Because Francesa can be an arrogant, pigheaded fool of a host even when he’s not talking about the Yankees’ lineup or refusing to talk about hockey, I expected the crowd of FrancesaCon to be there with an ironic or tempered love for the man, if that.
Surely, this teeming sausage fest—at least 90 percent of the crowd was male—dressed in New Jersey Devils t-shirt and Yankees caps couldn’t be here to earnestly, wholeheartedly salute the man?
But they actually kind of were.
I ventured over to a small crowd of 23-year-old men dressed in full Francesa regalia with wigs and headsets to ask them why they love him. “His opinion is second to none. I respect him for what he’s been through,” one tells me. What exactly has Francesa “been through” I wonder. Did he stop talking with Ira in Staten Island about the Jets’ playoff odds to do a stint in Kandahar?
But before I could ask about this, another Francesa-look-alike added, “I listen to Mike because he knows what he’s talking about. He’s not afraid to set a caller straight—and a lot of callers need to be set straight.”
At this point, I have to press them on Francesa’s well-documented errors on air. They get extremely defensive.
“He’s just giving his opinion. He’s on for six hours [it’s five and half],” one says, and another adds, ”If I was on for six hours daily, I would get things wrong, too.” Francesa reportedly makes around $5 million for his WFAN show, so that’s being paid a lot to get things wrong.
I actually ask them if they’re messing with me when they say how much they adore Francesa, but this deification is actually legitimate—which is exactly what the founders intended.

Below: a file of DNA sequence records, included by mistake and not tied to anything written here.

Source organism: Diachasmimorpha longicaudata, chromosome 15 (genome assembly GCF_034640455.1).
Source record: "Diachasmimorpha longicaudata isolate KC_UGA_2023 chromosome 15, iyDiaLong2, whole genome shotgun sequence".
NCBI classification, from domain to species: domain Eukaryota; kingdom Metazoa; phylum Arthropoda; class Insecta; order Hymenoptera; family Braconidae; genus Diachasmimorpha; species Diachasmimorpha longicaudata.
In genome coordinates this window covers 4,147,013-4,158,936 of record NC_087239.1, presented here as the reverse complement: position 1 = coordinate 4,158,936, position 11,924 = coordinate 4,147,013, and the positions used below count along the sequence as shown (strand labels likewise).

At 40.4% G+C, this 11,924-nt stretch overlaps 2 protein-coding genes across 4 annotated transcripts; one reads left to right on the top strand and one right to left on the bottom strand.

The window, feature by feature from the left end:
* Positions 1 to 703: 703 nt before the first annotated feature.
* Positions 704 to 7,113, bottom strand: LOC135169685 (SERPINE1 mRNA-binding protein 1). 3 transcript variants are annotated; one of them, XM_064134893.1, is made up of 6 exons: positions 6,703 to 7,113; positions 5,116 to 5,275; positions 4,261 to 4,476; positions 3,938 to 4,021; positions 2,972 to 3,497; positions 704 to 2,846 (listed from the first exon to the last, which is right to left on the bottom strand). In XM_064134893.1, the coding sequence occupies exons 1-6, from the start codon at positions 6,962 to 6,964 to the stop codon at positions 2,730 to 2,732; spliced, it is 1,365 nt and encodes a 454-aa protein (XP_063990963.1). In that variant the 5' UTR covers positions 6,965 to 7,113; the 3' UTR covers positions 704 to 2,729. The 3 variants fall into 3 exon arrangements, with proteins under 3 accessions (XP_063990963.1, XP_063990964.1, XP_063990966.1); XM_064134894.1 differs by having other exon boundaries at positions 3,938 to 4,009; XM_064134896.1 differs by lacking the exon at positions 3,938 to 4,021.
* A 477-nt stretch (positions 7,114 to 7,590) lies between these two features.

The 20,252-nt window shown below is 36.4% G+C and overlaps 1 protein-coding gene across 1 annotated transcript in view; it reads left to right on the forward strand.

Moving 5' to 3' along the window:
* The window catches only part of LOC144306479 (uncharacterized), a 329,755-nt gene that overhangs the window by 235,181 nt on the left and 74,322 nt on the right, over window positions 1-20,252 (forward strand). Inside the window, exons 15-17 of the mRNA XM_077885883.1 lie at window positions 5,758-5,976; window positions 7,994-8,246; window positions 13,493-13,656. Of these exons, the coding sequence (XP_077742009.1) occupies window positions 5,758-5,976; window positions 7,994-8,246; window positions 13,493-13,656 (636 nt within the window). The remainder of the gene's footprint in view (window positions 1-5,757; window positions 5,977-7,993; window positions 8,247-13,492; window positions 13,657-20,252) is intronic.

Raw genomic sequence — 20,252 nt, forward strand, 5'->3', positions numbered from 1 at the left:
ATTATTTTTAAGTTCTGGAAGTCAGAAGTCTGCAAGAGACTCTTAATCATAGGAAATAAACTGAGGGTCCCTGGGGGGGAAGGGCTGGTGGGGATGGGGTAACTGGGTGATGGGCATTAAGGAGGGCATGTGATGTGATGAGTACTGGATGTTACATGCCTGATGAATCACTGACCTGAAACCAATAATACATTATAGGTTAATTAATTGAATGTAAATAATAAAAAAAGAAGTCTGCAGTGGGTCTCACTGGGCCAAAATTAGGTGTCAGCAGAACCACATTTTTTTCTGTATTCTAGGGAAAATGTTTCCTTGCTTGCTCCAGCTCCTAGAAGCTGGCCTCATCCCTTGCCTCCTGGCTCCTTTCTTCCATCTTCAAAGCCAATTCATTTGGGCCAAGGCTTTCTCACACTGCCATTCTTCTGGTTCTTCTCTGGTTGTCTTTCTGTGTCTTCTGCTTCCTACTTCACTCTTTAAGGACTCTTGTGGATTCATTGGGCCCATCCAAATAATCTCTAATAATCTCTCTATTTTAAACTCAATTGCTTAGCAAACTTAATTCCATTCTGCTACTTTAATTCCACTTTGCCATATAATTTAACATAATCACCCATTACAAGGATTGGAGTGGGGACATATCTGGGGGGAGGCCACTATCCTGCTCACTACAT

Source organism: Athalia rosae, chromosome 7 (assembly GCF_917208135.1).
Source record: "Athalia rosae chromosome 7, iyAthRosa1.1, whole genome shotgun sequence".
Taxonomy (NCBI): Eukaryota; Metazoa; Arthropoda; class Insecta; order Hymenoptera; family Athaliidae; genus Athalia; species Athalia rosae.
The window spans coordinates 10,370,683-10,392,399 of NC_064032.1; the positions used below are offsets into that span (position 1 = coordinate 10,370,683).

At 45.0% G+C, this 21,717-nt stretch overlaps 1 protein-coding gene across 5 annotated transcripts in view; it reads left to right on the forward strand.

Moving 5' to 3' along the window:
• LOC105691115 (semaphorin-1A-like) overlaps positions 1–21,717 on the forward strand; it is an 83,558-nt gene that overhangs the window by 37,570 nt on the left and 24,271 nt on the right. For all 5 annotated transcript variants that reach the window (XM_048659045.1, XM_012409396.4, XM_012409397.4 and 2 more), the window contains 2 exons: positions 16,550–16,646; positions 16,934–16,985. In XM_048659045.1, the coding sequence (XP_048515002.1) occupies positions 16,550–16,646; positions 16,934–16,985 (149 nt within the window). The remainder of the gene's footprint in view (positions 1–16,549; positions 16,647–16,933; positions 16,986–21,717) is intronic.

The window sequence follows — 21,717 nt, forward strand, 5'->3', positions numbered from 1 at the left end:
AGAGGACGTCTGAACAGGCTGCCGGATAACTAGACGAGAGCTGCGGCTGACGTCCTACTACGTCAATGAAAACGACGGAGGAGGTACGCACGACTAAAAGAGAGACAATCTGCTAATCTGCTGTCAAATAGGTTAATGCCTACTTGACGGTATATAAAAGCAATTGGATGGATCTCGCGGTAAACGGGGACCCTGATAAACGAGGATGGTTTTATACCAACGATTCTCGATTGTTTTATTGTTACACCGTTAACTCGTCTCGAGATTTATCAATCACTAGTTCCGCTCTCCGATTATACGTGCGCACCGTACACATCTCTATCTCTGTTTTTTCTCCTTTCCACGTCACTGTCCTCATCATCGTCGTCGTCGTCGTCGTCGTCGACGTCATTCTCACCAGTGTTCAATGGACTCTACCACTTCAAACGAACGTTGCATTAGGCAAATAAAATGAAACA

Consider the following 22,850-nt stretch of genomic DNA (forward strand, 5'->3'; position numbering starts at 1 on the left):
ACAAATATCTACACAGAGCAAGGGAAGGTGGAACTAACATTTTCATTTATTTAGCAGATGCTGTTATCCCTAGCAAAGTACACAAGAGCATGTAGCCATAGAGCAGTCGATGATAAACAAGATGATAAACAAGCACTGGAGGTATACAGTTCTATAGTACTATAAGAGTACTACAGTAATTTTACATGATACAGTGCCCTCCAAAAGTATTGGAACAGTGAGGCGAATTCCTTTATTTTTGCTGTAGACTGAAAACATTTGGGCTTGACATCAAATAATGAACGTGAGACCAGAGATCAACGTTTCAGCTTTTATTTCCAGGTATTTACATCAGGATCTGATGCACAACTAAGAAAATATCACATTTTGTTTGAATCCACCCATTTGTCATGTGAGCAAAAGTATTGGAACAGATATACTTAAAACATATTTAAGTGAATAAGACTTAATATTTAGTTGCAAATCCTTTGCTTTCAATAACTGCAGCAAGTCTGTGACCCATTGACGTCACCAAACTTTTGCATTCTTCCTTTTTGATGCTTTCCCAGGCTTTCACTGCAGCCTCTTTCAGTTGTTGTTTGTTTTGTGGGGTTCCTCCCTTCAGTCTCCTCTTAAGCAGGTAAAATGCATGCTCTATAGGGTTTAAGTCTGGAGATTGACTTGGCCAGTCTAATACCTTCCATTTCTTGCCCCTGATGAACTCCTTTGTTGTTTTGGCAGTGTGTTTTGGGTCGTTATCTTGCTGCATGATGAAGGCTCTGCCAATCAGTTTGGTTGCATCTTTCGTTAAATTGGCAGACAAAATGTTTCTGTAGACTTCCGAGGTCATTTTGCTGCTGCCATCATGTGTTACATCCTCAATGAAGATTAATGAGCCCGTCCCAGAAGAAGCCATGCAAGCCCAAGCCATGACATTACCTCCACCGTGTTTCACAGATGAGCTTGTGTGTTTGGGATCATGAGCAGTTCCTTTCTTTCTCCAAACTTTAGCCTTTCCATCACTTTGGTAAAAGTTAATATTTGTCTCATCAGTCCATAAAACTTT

Michael Leboff, who founded FrancesaCon with fellow sports writer Ron Haraka, says they created the event “out of love for the guy,” wanting a place for his fans to “come together and celebrate.”
Last year’s FrancesaCon drew a crowd of 600, and this year’s sold out at 1,000. From a Francesa impersonator hosting sports trivia to “Hello My Name Is” name tags, so people can identify themselves with their first name and hometown, as callers to the show do, FrancesaCon has everything for this simultaneously bro-y and quirky cult.
The biggest coup of all is that they got the man himself to attend this year—and the crowd goes crazy at Francesa’s every word. “A thousand people with nothing better to do. You guys pay for this?,” he jokes (yes, they did; it’s $15, but it goes to charity). “You’re all nuts,” he says after five, maybe ten minutes on stage. It’s his drop the mic moment, and the audience roars.
This adoring reaction is all the more surprising because the crowd was almost entirely Millennial. Aside from the parents of one of the FrancesaCon founders and one of Francesa’s regular callers, everyone I spoke to was under the age of 35.
Some had been on the earth for a shorter time than Francesa has been on the air. They all adored him, despite the fact that he is such an anachronistic figure; not only does he talk like your uncle from Long Beach who doesn’t want to hear about “DeBlasio’s New York,” but he is a radio host, a job that in and of itself is of another era.